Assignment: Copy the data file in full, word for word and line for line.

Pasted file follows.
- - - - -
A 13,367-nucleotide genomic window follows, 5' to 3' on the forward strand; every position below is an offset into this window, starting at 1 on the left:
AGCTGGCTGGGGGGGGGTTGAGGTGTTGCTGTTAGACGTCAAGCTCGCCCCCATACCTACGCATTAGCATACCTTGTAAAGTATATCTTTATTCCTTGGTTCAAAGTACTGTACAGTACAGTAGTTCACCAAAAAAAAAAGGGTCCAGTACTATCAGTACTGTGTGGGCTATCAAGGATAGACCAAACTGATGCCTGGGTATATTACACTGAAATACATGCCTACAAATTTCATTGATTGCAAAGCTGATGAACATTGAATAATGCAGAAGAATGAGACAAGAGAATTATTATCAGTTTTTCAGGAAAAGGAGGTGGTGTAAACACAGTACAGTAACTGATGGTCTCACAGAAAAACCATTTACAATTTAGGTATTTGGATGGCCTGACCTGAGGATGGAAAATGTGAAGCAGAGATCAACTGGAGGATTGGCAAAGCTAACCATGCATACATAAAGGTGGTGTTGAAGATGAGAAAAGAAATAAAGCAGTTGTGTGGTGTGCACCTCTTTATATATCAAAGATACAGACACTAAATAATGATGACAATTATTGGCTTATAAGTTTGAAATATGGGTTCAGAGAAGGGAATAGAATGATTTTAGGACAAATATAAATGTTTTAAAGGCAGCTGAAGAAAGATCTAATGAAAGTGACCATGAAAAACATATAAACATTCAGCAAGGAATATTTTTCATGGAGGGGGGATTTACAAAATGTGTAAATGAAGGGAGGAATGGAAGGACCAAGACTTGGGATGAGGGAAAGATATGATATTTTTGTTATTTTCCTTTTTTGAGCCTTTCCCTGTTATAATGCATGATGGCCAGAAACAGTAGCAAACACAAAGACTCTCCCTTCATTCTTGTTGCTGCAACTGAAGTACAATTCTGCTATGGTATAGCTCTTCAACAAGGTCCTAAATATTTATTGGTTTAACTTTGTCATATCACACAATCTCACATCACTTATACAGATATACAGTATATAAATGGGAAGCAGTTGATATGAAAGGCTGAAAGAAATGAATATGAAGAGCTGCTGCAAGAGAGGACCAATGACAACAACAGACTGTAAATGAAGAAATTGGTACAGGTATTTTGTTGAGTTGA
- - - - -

A 13,367-nucleotide genomic window follows, 5' to 3' on the forward strand; every position below is an offset into this window, starting at 1 on the left:
AGCTGGCTGGGGGGGGGTTGAGGTGTTGCTGTTAGACGTCAAGCTCGCCCCCATACCTACGCATTAGCATACCTTGTAAAGTATATCTTTATTCCTTGGTTCAAAGTACTGTACAGTACAGTAGTTCACCAAAAAAAAAAGGGTCCAGTACTATCAGTACTGTGTGGGCTATCAAGGATAGACCAAACTGATGCCTGGGTATATTACACTGAAATACATGCCTACAAATTTCATTGATTGCAAAGCTGATGAACATTGAATAATGCAGAAGAATGAGACAAGAGAATTATTATCAGTTTTTCAGGAAAAGGAGGTGGTGTAAACACAGTACAGTAACTGATGGTCTCACAGAAAAACCATTTACAATTTAGGTATTTGGATGGCCTGACCTGAGGATGGAAAATGTGAAGCAGAGATCAACTGGAGGATTGGCAAAGCTAACCATGCATACATAAAGGTGGTGTTGAAGATGAGAAAAGAAATAAAGCAGTTGTGTGGTGTGCACCTCTTTATATATCAAAGATACAGACACTAAATAATGATGACAATTATTGGCTTATAAGTTTGAAATATGGGTTCAGAGAAGGGAATAGAATGATTTTAGGACAAATATAAATGTTTTAAAGGCAGCTGAAGAAAGATCTAATGAAAGTGACCATGAAAAACATATAAACATTCAGCAAGGAATATTTTTCATGGAGGGGGGATTTACAAAATGTGTAAATGAAGGGAGGAATGGAAGGACCAAGACTTGGGATGAGGGAAAGATATGATATTTTTGTTATTTTCCTTTTTTGAGCCTTTCCCTGTTATAATGCATGATGGCCAGAAACAGTAGCAAACACAAAGACTCTCCCTTCATTCTTGTTGCTGCAACTGAAGTACAATTCTGCTATGGTATAGCTCTTCAACAAGGTCCTAAATATTTATTGGTTTAACTTTGTCATATCACACAATCTCACATCACTTATACAGATATACAGTATATAAATGGGAAGCAGTTGATATGAAAGGCTGAAAGAAATGAATATGAAGAGCTGCTGCAAGAGAGGACCAATGACAACAACAGACTGTAAATGAAGAAATTGGTACAGGTATTTTGTTGAGTTGA